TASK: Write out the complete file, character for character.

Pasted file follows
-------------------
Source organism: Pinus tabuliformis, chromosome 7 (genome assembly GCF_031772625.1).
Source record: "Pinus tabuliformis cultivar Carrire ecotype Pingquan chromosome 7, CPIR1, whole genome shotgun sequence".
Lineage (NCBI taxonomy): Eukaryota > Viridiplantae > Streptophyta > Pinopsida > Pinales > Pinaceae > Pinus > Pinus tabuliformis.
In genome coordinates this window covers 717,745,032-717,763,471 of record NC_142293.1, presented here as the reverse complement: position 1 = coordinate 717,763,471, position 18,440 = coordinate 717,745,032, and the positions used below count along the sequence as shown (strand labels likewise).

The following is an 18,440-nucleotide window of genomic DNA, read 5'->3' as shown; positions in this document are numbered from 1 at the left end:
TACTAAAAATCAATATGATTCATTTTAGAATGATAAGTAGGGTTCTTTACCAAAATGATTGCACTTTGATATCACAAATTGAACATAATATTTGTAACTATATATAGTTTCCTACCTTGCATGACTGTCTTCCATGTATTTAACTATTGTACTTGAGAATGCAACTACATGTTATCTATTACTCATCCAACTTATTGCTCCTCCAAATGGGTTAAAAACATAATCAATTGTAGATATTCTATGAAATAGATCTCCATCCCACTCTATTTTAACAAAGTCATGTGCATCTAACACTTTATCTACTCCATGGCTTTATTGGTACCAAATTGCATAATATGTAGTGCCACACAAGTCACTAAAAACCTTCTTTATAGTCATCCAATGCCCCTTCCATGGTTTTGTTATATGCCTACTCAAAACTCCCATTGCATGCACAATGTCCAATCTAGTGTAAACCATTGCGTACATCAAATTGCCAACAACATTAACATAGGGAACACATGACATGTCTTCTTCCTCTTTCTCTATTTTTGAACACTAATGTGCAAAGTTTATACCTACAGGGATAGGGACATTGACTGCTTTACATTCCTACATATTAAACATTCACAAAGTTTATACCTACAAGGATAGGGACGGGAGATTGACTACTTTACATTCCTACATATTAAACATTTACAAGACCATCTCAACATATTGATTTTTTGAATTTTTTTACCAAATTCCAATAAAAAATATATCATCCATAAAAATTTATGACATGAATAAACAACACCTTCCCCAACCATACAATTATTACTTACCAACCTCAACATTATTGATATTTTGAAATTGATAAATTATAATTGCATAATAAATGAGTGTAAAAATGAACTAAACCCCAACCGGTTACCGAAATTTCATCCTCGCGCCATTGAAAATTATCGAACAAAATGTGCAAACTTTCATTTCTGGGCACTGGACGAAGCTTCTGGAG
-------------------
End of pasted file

Source organism: Pinus tabuliformis, chromosome 7 (genome assembly GCF_031772625.1).
Source record: "Pinus tabuliformis cultivar Carrire ecotype Pingquan chromosome 7, CPIR1, whole genome shotgun sequence".
Lineage (NCBI taxonomy): Eukaryota > Viridiplantae > Streptophyta > Pinopsida > Pinales > Pinaceae > Pinus > Pinus tabuliformis.
In genome coordinates this window covers 717,745,032-717,763,471 of record NC_142293.1, presented here as the reverse complement: position 1 = coordinate 717,763,471, position 18,440 = coordinate 717,745,032, and the positions used below count along the sequence as shown (strand labels likewise).

The following is an 18,440-nucleotide window of genomic DNA, read 5'->3' as shown; positions in this document are numbered from 1 at the left end:
TACTAAAAATCAATATGATTCATTTTAGAATGATAAGTAGGGTTCTTTACCAAAATGATTGCACTTTGATATCACAAATTGAACATAATATTTGTAACTATATATAGTTTCCTACCTTGCATGACTGTCTTCCATGTATTTAACTATTGTACTTGAGAATGCAACTACATGTTATCTATTACTCATCCAACTTATTGCTCCTCCAAATGGGTTAAAAACATAATCAATTGTAGATATTCTATGAAATAGATCTCCATCCCACTCTATTTTAACAAAGTCATGTGCATCTAACACTTTATCTACTCCATGGCTTTATTGGTACCAAATTGCATAATATGTAGTGCCACACAAGTCACTAAAAACCTTCTTTATAGTCATCCAATGCCCCTTCCATGGTTTTGTTATATGCCTACTCAAAACTCCCATTGCATGCACAATGTCCAATCTAGTGTAAACCATTGCGTACATCAAATTGCCAACAACATTAACATAGGGAACACATGACATGTCTTCTTCCTCTTTCTCTATTTTTGAACACTAATGTGCAAAGTTTATACCTACAGGGATAGGGACATTGACTGCTTTACATTCCTACATATTAAACATTCACAAAGTTTATACCTACAAGGATAGGGACGGGAGATTGACTACTTTACATTCCTACATATTAAACATTTACAAGACCATCTCAACATATTGATTTTTTGAATTTTTTTACCAAATTCCAATAAAAAATATATCATCCATAAAAATTTATGACATGAATAAACAACACCTTCCCCAACCATACAATTATTACTTACCAACCTCAACATTATTGATATTTTGAAATTGATAAATTATAATTGCATAATAAATGAGTGTAAAAATGAACTAAACCCCAACCGGTTACCGAAATTTCATCCTCGCGCCATTGAAAATTATCGAACAAAATGTGCAAACTTTCATTTCTGGGCACTGGACGAAGCTTCTGGAG